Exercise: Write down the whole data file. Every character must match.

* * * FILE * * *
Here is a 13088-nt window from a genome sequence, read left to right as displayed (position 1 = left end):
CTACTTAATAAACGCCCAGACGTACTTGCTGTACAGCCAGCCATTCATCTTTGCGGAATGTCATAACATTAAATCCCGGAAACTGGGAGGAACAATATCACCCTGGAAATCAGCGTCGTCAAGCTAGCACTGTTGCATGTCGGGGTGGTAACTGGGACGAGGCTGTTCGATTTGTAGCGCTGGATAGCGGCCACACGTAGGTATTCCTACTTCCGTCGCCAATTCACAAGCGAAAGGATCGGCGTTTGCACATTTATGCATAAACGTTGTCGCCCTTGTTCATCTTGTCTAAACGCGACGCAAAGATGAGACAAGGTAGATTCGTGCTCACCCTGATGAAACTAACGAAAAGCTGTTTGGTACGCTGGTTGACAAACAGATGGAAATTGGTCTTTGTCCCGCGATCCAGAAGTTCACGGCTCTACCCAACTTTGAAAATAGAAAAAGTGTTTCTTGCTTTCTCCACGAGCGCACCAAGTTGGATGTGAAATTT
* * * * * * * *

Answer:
Here is a 13088-nt window from a genome sequence, read left to right as displayed (position 1 = left end):
CTACTTAATAAACGCCCAGACGTACTTGCTGTACAGCCAGCCATTCATCTTTGCGGAATGTCATAACATTAAATCCCGGAAACTGGGAGGAACAATATCACCCTGGAAATCAGCGTCGTCAAGCTAGCACTGTTGCATGTCGGGGTGGTAACTGGGACGAGGCTGTTCGATTTGTAGCGCTGGATAGCGGCCACACGTAGGTATTCCTACTTCCGTCGCCAATTCACAAGCGAAAGGATCGGCGTTTGCACATTTATGCATAAACGTTGTCGCCCTTGTTCATCTTGTCTAAACGCGACGCAAAGATGAGACAAGGTAGATTCGTGCTCACCCTGATGAAACTAACGAAAAGCTGTTTGGTACGCTGGTTGACAAACAGATGGAAATTGGTCTTTGTCCCGCGATCCAGAAGTTCACGGCTCTACCCAACTTTGAAAATAGAAAAAGTGTTTCTTGCTTTCTCCACGAGCGCACCAAGTTGGATGTGAAATTT